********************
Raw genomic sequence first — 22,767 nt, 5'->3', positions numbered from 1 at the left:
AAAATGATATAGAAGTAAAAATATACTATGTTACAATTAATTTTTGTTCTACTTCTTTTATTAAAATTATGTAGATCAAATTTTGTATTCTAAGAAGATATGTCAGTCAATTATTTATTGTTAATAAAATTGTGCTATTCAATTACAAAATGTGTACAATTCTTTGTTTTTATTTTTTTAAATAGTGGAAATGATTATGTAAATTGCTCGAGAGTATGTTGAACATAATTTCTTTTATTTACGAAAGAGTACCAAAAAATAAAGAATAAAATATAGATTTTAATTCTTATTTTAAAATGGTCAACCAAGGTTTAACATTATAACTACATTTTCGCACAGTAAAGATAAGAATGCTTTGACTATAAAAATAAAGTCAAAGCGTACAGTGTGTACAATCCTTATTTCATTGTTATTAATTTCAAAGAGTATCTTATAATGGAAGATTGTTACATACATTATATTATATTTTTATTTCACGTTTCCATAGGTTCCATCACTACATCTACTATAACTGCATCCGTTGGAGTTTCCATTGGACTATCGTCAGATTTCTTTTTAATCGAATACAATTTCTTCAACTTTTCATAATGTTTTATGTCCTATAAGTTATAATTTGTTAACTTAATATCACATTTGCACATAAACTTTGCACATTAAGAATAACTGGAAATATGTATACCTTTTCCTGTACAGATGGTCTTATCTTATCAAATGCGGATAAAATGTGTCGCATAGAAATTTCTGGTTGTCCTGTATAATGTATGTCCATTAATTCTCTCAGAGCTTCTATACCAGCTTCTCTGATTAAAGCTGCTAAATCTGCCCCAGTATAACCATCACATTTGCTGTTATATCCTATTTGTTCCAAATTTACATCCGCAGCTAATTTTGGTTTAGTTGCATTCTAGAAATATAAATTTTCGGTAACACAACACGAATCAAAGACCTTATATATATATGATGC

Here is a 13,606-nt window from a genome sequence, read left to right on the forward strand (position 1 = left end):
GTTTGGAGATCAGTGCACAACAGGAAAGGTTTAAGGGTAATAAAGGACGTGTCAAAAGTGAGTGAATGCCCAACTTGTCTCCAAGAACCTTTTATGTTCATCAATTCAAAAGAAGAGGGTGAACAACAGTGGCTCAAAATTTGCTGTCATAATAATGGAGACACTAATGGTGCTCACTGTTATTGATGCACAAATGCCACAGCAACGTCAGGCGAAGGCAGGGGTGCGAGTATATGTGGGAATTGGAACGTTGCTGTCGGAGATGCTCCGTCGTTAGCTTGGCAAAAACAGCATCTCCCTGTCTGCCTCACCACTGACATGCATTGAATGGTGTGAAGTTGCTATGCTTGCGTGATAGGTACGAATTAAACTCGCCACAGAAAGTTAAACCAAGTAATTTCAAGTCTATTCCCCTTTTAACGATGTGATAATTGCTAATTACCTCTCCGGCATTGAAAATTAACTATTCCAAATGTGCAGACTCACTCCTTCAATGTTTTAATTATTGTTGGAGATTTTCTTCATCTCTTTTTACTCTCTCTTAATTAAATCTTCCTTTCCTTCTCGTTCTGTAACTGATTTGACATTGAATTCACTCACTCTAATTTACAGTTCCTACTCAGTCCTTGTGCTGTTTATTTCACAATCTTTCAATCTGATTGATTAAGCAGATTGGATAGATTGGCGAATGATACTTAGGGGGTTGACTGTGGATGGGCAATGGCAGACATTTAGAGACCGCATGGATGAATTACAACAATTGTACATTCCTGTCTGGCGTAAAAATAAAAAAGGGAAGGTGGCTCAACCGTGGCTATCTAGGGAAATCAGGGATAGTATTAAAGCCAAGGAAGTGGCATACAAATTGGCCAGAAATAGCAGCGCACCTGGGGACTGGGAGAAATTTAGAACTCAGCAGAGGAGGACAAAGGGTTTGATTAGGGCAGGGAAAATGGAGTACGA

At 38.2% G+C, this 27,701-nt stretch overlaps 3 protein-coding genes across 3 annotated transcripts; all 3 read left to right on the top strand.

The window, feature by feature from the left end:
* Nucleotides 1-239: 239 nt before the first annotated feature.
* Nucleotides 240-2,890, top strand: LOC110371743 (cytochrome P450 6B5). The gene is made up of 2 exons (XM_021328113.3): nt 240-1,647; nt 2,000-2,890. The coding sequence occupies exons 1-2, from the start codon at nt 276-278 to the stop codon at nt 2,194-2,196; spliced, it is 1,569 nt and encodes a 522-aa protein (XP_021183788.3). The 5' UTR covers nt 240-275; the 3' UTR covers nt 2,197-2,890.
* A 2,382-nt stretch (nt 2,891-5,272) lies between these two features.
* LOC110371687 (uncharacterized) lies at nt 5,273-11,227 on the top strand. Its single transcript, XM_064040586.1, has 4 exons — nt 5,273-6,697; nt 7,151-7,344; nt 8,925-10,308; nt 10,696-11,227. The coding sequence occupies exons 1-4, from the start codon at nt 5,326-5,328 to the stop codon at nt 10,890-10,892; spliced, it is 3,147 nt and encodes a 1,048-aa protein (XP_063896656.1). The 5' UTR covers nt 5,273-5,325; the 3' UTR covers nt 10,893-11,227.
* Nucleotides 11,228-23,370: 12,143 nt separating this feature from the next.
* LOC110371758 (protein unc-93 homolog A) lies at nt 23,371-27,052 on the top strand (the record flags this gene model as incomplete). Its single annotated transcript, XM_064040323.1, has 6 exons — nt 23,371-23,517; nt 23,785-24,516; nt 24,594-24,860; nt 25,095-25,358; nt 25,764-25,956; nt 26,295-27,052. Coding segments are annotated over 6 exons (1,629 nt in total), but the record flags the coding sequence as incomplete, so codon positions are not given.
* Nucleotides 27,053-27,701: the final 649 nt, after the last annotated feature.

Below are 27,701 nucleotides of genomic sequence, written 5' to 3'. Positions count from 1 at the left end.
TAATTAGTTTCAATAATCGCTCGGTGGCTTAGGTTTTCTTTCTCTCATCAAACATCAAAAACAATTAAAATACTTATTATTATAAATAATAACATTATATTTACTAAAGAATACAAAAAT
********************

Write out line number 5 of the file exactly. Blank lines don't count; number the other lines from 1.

At 38.2% G+C, this 27,701-nt stretch overlaps 3 protein-coding genes across 3 annotated transcripts; all 3 read left to right on the top strand.